"Even as he chose us in him before the foundation of the world, that we should be holy and without blemish in his sight in love. He predestined us to be adopted through Jesus Christ as his sons according to the purpose of his will..." (Ephesians. 1, 4). God did not think Adam, and then think Christ. First He thought Christ, and then, before the creation of the world, he thought us, predestining us in Christ.
Vatican II: Gaudium et spes #22: “The truth is that only in the mystery of the incarnate Word does the mystery of man take on light. For Adam, the first man, was a figure of Him Who was to come, namely Christ the Lord.”
Jesus Christ is the Son of the living God Who received the human nature/body from the Virgin in time. But because He is the Creator-Person outside time, the assumption of the human nature/body exists outside time, and hence the enfleshed Son of the living God "pre-exists" the creation of the world.
Biblical Witness to the Idea of Preexistence: Christoph Schonborn
“Belief in the preexistence of Christ did not just ‘fall from heaven’’ even in Jewish belief there are a variety of concepts of preexistent realities. Thus, for instance, in the time of Jesus the idea was current that the Torah was preexistent that it was there ‘before the foundation of the world.’ The same is true of the Wisdom of God, of his Word, the Logos, and finally, also, of the Messiah himself. His name was being kept hidden beneath the throne of God. The boundaries between a purely ‘notional’ or ‘ideal’ preexistence in the thought of God and a ‘real’ preexistence are fluid. Even in relation to the son of man, we find the notion of his preexistence in apocalyptic literature. ‘According to a Jewish theologoumenon that was widely handed down, seven (or sometimes, six) things existed ‘before the creation of the world’ … the Torah, Penitence, the Garden of Eden, Gehenna, the Throne of Glory, the Sanctuary, and the Name of the Messiah.’
Rabbinic traditions concerning the preexistence of the Messiah are of particular interest here, for instance that in the midrash Pesikta Rabbati: ‘What is the evidence that the Messiah has existed since the beginning of the world’s creation? And the Spirit of God hovered.’ That is the messiah king! For it is said: ‘And the Spirit of the Lord shall rest upon him (Is. 11, 2).’ Therefore the Messiah is present at the creation of the world. It is equally striking that in Pes. R. 36:1, the original light of creation (Gen. 1, 4) is identified with the light of the Messiah that God is hiding beneath his throne. Who could fail to think of John 8, 12) ‘I am the light of the world’? The introduction of the idea of preexistence is thus not a startling invention, still less a Hellenistic overgrowth, but took place from an inner necessity.’… It is not the concept of preexistence in itself that is new and unusual, but the fact that the preexistent being ‘was in the form of God.’ Torah, Wisdom, Logos, and Messiah are created entities. Enoch and Elijah are creatures. But in Judaism, as soon as this fundamental dividing line is threatened, voices are raised in warning… It was not preexistence that was the problem, or even the sending of a heavenly, preexistent figure, his descent from the heavenly into the earthly realm. All of that was known to Jewish theology in the speculations concerning the Shekinah. The unusual thing about the Christian proclamation is that this preexistent Messiah and Son of man, Logos and Wisdom, Son of God, stands ‘no longer simply on the side of creatures, but at the same time also on the side of God.’ Judaism is, to be sure, familiar with heavenly entities who stand alongside God, such as personified characteristics of God like justice and mercy. In the Talmud, God prays that his mercy may get the better of his wrath. But that some personal entity, a preexistent Son of God, should himself be God, that is singular and new,”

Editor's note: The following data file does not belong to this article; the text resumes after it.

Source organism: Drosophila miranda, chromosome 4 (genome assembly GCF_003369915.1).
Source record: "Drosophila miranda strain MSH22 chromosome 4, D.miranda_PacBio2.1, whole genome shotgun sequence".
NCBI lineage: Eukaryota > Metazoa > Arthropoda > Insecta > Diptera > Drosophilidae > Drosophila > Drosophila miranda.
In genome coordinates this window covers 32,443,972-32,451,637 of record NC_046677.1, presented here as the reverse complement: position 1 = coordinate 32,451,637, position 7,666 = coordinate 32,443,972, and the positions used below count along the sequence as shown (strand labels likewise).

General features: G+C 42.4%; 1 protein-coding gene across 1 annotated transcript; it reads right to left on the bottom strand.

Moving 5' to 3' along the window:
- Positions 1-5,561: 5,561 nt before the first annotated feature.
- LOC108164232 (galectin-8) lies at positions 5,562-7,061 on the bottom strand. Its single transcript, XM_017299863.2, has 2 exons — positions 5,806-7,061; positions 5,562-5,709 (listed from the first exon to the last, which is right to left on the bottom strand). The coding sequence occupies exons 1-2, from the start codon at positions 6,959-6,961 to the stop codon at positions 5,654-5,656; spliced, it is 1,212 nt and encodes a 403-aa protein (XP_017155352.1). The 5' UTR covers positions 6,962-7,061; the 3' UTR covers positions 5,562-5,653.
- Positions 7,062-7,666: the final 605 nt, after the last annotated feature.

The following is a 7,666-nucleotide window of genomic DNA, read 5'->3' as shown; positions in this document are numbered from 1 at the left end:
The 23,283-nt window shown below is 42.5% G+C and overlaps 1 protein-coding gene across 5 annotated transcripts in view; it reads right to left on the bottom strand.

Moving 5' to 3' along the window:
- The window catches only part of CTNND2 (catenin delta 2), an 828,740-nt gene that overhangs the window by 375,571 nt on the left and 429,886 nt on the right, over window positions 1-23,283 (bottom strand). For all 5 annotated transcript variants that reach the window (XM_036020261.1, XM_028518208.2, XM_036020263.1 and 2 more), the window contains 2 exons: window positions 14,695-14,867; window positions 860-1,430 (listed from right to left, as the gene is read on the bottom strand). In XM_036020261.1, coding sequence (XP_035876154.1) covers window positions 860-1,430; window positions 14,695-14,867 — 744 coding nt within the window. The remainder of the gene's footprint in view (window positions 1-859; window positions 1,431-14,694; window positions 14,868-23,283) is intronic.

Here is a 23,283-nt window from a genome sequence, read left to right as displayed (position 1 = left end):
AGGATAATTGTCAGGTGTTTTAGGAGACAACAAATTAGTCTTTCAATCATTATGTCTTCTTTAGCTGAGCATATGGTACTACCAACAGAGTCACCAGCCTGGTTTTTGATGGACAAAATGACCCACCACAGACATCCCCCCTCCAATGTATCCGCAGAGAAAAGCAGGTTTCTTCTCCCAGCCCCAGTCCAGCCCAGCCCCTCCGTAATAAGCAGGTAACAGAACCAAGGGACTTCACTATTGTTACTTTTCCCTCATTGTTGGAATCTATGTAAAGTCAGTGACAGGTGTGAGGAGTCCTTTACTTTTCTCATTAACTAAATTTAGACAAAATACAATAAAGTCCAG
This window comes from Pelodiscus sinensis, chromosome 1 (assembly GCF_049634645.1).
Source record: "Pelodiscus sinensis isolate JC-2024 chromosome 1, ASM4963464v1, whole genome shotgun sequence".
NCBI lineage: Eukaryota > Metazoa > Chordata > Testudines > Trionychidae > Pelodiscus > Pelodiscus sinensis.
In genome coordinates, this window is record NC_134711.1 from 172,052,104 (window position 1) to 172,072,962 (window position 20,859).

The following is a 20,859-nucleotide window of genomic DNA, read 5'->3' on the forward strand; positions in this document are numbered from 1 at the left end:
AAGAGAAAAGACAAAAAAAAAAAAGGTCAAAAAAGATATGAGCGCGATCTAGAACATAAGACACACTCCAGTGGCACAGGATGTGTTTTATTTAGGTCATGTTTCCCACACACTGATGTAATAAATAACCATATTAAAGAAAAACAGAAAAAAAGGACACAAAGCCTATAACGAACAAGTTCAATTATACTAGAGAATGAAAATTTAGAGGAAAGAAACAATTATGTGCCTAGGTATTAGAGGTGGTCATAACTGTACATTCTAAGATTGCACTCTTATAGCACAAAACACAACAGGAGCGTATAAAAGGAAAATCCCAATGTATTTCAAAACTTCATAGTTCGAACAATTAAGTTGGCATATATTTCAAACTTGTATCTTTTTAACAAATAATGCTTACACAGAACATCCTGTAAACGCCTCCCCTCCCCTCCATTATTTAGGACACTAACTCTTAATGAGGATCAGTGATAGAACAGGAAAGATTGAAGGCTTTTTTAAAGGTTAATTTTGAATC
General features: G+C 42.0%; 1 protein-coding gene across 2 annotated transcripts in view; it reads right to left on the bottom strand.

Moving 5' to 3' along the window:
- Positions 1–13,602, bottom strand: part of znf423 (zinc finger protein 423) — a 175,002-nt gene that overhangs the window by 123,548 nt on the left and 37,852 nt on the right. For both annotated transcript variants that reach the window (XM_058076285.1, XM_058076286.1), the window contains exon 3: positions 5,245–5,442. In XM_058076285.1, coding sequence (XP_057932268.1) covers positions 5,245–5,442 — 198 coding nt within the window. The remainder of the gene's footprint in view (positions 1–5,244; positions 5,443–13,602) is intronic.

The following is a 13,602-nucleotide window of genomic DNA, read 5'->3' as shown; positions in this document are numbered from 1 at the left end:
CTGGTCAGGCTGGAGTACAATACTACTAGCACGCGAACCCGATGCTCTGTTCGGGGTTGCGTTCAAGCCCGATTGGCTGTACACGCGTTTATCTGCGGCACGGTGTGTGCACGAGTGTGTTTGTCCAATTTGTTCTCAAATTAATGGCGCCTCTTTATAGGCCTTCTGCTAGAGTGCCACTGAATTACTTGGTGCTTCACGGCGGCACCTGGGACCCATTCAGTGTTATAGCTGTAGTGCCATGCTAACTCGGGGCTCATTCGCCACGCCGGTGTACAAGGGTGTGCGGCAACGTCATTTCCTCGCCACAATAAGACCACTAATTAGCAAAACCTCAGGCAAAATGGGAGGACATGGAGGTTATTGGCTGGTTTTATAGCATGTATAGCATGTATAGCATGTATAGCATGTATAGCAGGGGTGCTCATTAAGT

Footnote 20 of GS 22: Romans 5, 14: “(Y)et death reigned from Adam until Moses even over those who did not sin after the likeness of the transgression of Adam, who is a figure of him who was to come.” Tertullian: “The shape that the slime of the earth was given was intended with a view to Christ, the future man;” De Carnis resurrectione 6.
 See Martin Hengel, “The Son of God…” pp. 108-109.
 M. Hengel, “Son of God,” 119 (German).
 Christoph Schonborn, “God Sent His Son” Ignatius (2010) 71-73.